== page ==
Ambassador in Washington raises specter of nuclear war as tensions rise over Second Thomas Bank.

The Philippines’ ambassador to Washington warned that a conflict with China over a disputed reef in the South China Sea could engulf countries across the Indo-Pacific, raising the specter of a possible nuclear war.

Jose Manuel Romualdez said the dispute with China over the Second Thomas Bank had created an incendiary situation. In recent months, the Chinese coast guard has violently blocked Philippine vessels from carrying out supply missions for marines stationed on the Sierra Madre, a ship stranded on the reef.

“It’s the most dangerous moment… weapons of mass destruction are very real,” Romualdez told the Financial Times in an interview. “There are several countries, major powers, that have large arsenals of nuclear weapons.”

“If something happens, the entire Asian region will be completely affected,” he added.

The Second Thomas Bank has become the most dangerous flashpoint in the Indo-Pacific as China employs increasingly aggressive measures — including water cannon fire, dangerous vessel collisions and the use of weapons — to disrupt efforts Filipinos to resupply the marines.

The US has repeatedly warned Beijing that the 1951 US-Philippines Mutual Defense Treaty applies to the ship and its crew.

Manila ran the ship aground in 1999 to bolster its claim to the reef. China claims sovereignty over the bank, but an international court rejected its claim in 2016.

Speaking at the Council on Foreign Relations on Monday, US Assistant Secretary of State Kurt Campbell said the crisis was caused by one of many Chinese provocations that could “spark conflicts that would devastate the global economy”.

Asked how a dispute over a reef could trigger a major conflict, Romualdez used the example of the First World War, which was triggered by the assassination of Archduke Franz Ferdinand of Austria. President Ferdinand Marcos Jr. recently said the death of a Filipino on the reef would be a “red line.” “It’s an analogy, but it could happen that way,” Romualdez said.

He warned that China was testing US resolve with its actions around the reef. “I don’t think… China should just discard [o tratado de defesa mútua] as something that is not serious, because it is serious,” he said.

Campbell declined to specify the conditions under which the Philippines or the US would invoke the treaty, but said it was important to “establish very clear lines, public and private” about what is necessary to maintain peace and stability.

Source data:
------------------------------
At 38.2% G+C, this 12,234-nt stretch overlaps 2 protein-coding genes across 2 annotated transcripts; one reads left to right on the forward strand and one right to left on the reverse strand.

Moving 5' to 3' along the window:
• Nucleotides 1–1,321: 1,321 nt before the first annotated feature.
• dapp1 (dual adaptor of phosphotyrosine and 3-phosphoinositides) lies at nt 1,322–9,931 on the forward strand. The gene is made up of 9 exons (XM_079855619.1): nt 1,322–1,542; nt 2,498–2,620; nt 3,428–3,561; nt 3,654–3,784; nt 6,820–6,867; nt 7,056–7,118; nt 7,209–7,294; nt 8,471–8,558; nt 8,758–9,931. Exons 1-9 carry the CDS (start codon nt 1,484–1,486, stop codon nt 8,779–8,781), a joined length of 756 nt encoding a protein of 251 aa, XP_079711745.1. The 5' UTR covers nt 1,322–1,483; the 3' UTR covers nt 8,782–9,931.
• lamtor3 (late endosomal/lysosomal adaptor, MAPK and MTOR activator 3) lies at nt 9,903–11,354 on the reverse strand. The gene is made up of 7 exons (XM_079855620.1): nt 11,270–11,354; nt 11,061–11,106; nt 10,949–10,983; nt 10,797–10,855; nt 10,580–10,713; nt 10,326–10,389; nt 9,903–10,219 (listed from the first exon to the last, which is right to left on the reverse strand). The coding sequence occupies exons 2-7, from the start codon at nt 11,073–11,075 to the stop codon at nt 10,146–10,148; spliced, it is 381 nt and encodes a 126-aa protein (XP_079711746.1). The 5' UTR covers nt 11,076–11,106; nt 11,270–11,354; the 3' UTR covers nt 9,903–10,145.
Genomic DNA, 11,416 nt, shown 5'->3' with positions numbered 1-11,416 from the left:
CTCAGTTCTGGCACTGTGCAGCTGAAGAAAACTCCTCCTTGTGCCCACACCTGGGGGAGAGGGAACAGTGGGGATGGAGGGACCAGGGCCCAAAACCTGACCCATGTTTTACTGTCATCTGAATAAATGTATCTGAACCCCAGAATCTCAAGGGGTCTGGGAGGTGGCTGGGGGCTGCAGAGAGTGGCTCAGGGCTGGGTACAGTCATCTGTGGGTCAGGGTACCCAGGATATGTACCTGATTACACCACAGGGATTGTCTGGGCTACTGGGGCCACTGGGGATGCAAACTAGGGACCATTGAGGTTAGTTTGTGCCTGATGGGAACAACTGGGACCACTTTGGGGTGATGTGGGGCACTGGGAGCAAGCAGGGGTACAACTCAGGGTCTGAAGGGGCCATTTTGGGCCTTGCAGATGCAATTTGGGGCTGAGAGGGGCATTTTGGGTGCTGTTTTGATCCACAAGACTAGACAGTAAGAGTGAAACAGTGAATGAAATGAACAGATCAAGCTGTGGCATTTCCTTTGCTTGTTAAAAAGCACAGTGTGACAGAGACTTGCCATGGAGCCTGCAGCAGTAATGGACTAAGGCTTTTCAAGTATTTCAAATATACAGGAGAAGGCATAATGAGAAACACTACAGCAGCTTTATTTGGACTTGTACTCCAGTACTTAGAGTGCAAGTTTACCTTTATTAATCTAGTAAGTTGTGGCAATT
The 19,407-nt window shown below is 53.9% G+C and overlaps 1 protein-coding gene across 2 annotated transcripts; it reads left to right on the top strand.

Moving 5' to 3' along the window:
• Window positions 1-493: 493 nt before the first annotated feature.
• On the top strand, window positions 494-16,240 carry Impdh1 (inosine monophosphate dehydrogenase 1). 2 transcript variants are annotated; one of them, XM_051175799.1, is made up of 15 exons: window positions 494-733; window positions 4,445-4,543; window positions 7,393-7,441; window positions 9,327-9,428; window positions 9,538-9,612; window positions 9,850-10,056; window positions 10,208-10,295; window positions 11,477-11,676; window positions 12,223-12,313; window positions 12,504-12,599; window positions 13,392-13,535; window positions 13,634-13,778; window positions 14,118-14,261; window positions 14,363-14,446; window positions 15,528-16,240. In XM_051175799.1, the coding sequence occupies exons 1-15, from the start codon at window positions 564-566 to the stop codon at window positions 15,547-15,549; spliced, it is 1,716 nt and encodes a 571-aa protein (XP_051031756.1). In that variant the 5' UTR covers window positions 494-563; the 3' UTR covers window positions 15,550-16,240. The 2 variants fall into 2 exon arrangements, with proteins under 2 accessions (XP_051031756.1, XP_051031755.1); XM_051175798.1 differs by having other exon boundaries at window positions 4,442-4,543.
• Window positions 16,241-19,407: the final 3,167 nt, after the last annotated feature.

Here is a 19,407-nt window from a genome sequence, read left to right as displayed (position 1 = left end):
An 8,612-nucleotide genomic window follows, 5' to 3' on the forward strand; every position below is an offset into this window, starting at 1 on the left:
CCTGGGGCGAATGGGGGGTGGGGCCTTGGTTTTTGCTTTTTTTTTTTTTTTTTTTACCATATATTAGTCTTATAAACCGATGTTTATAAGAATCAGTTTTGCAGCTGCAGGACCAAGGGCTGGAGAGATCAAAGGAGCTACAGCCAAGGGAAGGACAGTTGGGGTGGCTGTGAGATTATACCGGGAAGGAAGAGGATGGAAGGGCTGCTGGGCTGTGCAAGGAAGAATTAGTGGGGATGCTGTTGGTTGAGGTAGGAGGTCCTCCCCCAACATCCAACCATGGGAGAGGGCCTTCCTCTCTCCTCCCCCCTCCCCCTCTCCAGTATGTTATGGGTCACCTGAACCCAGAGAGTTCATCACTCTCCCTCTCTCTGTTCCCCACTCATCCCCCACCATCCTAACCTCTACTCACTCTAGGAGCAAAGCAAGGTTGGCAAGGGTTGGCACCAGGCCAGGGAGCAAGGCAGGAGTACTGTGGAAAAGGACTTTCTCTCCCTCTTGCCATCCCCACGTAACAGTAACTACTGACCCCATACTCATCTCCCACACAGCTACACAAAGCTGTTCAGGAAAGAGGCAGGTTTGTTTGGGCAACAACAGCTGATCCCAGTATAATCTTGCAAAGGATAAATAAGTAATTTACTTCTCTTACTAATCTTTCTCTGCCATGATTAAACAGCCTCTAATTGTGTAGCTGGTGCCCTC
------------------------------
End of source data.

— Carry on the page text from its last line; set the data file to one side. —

Romualdez also declined to comment on the circumstances that would invoke the treaty, but said the two allies discussed options.

Speaking before the most recent reef incident on June 17, he warned that the Second Thomas Bank and other disputes in the South China Sea were more dangerous than the situation around Taiwan because Beijing claims most of the South China Sea — although the 2016 tribunal invalidated China’s claim to waters within the “nine-dash line.”

“The South China Sea is an entire area and trillions of dollars [em comércio] pass through this area. Do we really want one country to control this passage? I don’t think so,” Romualdez said.

The dispute comes as the US is strengthening alliances in the Indo-Pacific. The Philippines granted the US military access to four new bases in the country last year, but Manila has not made clear whether the US could use them in the event of a war with China over Taiwan.

Romualdez said the access was intended to improve the Philippines’ defense strategy, not for offensive operations. But he said it was possible Manila could allow the U.S. military to use the bases in a time of war.

“If our defense establishment finds it possible to allow the use of the…sites to defend Taiwan because it will affect us, then we are very likely to agree,” he said.

“We just hope that never happens. But if it happens, obviously countries like the Philippines… will play a role in the Asian scene.”

Via Financial Times.


Leave a Reply

Your email address will not be published. Required fields are marked *